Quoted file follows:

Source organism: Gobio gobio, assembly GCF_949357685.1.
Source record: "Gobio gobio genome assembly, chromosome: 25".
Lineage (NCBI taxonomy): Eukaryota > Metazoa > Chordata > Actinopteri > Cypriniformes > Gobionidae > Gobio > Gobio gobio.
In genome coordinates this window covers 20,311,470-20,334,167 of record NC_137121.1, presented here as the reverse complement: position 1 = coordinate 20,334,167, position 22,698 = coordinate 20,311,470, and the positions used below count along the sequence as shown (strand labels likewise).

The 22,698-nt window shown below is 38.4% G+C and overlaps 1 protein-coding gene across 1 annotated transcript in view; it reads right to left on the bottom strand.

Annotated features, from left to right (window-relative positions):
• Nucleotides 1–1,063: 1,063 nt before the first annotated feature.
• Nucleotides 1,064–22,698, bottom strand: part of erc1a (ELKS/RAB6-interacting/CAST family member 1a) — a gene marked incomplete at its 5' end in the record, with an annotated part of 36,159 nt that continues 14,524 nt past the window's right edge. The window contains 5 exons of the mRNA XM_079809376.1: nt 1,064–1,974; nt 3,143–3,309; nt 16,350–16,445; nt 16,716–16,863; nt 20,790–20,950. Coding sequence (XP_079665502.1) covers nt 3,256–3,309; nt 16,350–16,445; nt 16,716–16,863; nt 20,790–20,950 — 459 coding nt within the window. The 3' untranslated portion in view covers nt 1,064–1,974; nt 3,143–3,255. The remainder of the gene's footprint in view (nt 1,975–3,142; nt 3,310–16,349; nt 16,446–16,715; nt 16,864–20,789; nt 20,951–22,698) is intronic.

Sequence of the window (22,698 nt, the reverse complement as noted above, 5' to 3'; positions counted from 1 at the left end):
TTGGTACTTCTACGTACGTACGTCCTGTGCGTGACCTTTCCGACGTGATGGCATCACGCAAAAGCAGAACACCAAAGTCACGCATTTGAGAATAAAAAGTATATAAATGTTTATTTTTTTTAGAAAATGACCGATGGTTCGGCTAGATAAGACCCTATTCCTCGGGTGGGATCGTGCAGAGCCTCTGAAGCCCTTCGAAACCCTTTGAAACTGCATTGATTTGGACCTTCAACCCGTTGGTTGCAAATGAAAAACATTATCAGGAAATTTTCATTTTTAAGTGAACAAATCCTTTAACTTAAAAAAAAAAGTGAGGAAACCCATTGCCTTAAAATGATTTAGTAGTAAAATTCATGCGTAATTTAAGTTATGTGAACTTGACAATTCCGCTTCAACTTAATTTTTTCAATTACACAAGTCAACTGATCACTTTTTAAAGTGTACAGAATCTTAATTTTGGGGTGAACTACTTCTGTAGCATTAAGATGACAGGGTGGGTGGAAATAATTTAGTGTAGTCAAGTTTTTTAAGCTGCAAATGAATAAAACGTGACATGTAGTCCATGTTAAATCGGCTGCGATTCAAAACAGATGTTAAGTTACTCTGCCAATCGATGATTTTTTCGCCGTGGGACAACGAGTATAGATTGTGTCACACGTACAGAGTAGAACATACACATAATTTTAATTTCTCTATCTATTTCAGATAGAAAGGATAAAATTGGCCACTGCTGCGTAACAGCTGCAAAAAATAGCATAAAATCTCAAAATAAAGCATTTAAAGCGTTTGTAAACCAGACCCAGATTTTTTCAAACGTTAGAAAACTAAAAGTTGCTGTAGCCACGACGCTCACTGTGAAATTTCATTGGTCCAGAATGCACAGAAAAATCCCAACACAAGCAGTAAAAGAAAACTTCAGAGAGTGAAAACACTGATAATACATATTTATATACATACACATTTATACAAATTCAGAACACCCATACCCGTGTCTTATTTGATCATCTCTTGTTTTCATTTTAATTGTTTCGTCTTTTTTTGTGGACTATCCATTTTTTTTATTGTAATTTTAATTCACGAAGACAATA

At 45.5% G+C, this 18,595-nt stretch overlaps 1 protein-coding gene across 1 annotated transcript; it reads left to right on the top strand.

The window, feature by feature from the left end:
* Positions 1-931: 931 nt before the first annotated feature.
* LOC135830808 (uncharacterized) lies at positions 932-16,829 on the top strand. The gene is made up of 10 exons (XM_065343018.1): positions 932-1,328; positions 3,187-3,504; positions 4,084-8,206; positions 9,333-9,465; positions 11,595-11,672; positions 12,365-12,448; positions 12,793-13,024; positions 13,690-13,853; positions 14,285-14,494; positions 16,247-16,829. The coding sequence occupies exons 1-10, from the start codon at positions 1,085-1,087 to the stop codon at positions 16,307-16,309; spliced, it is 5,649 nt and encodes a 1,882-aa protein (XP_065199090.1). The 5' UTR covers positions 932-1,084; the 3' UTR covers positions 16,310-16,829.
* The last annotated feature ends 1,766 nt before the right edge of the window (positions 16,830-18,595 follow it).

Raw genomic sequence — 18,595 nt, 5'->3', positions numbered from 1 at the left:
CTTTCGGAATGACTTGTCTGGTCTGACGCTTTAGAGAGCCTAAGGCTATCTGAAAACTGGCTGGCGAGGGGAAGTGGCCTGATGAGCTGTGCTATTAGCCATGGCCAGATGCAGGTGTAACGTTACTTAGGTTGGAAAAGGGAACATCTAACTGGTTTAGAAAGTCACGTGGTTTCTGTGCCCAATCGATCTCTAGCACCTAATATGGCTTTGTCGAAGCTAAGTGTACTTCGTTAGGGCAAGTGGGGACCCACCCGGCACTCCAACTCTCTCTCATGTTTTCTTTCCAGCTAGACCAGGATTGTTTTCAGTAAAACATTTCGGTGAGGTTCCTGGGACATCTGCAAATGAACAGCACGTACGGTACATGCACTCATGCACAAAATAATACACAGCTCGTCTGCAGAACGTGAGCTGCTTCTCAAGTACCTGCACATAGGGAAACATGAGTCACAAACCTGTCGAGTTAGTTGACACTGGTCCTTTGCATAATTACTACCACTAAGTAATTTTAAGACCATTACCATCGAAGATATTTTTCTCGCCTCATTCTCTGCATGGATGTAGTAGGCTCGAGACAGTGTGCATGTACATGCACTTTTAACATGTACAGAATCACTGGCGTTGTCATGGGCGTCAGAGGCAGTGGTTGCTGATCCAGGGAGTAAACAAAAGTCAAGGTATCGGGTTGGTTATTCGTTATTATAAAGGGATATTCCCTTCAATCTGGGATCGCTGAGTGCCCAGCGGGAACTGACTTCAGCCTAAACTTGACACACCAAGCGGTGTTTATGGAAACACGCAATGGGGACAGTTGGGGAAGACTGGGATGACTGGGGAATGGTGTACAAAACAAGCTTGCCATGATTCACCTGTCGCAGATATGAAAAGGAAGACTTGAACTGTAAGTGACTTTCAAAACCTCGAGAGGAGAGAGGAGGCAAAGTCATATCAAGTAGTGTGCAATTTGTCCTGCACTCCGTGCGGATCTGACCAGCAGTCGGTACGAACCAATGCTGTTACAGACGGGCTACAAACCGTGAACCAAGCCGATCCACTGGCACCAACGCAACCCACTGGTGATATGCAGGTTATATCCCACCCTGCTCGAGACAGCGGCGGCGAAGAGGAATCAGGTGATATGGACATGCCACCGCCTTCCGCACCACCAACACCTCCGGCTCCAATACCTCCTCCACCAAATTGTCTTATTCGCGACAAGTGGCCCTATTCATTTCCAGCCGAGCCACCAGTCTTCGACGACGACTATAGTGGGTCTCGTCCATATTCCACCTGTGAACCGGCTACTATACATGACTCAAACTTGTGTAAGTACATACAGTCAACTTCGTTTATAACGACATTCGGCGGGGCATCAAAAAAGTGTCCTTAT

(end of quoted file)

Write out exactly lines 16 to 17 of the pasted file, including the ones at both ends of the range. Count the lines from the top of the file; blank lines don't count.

Raw genomic sequence — 18,595 nt, 5'->3', positions numbered from 1 at the left:
CTTTCGGAATGACTTGTCTGGTCTGACGCTTTAGAGAGCCTAAGGCTATCTGAAAACTGGCTGGCGAGGGGAAGTGGCCTGATGAGCTGTGCTATTAGCCATGGCCAGATGCAGGTGTAACGTTACTTAGGTTGGAAAAGGGAACATCTAACTGGTTTAGAAAGTCACGTGGTTTCTGTGCCCAATCGATCTCTAGCACCTAATATGGCTTTGTCGAAGCTAAGTGTACTTCGTTAGGGCAAGTGGGGACCCACCCGGCACTCCAACTCTCTCTCATGTTTTCTTTCCAGCTAGACCAGGATTGTTTTCAGTAAAACATTTCGGTGAGGTTCCTGGGACATCTGCAAATGAACAGCACGTACGGTACATGCACTCATGCACAAAATAATACACAGCTCGTCTGCAGAACGTGAGCTGCTTCTCAAGTACCTGCACATAGGGAAACATGAGTCACAAACCTGTCGAGTTAGTTGACACTGGTCCTTTGCATAATTACTACCACTAAGTAATTTTAAGACCATTACCATCGAAGATATTTTTCTCGCCTCATTCTCTGCATGGATGTAGTAGGCTCGAGACAGTGTGCATGTACATGCACTTTTAACATGTACAGAATCACTGGCGTTGTCATGGGCGTCAGAGGCAGTGGTTGCTGATCCAGGGAGTAAACAAAAGTCAAGGTATCGGGTTGGTTATTCGTTATTATAAAGGGATATTCCCTTCAATCTGGGATCGCTGAGTGCCCAGCGGGAACTGACTTCAGCCTAAACTTGACACACCAAGCGGTGTTTATGGAAACACGCAATGGGGACAGTTGGGGAAGACTGGGATGACTGGGGAATGGTGTACAAAACAAGCTTGCCATGATTCACCTGTCGCAGATATGAAAAGGAAGACTTGAACTGTAAGTGACTTTCAAAACCTCGAGAGGAGAGAGGAGGCAAAGTCATATCAAGTAGTGTGCAATTTGTCCTGCACTCCGTGCGGATCTGACCAGCAGTCGGTACGAACCAATGCTGTTACAGACGGGCTACAAACCGTGAACCAAGCCGATCCACTGGCACCAACGCAACCCACTGGTGATATGCAGGTTATATCCCACCCTGCTCGAGACAGCGGCGGCGAAGAGGAATCAGGTGATATGGACATGCCACCGCCTTCCGCACCACCAACACCTCCGGCTCCAATACCTCCTCCACCAAATTGTCTTATTCGCGACAAGTGGCCCTATTCATTTCCAGCCGAGCCACCAGTCTTCGACGACGACTATAGTGGGTCTCGTCCATATTCCACCTGTGAACCGGCTACTATACATGACTCAAACTTGTGTAAGTACATACAGTCAACTTCGTTTATAACGACATTCGGCGGGGCATCAAAAAAGTGTCCTTAT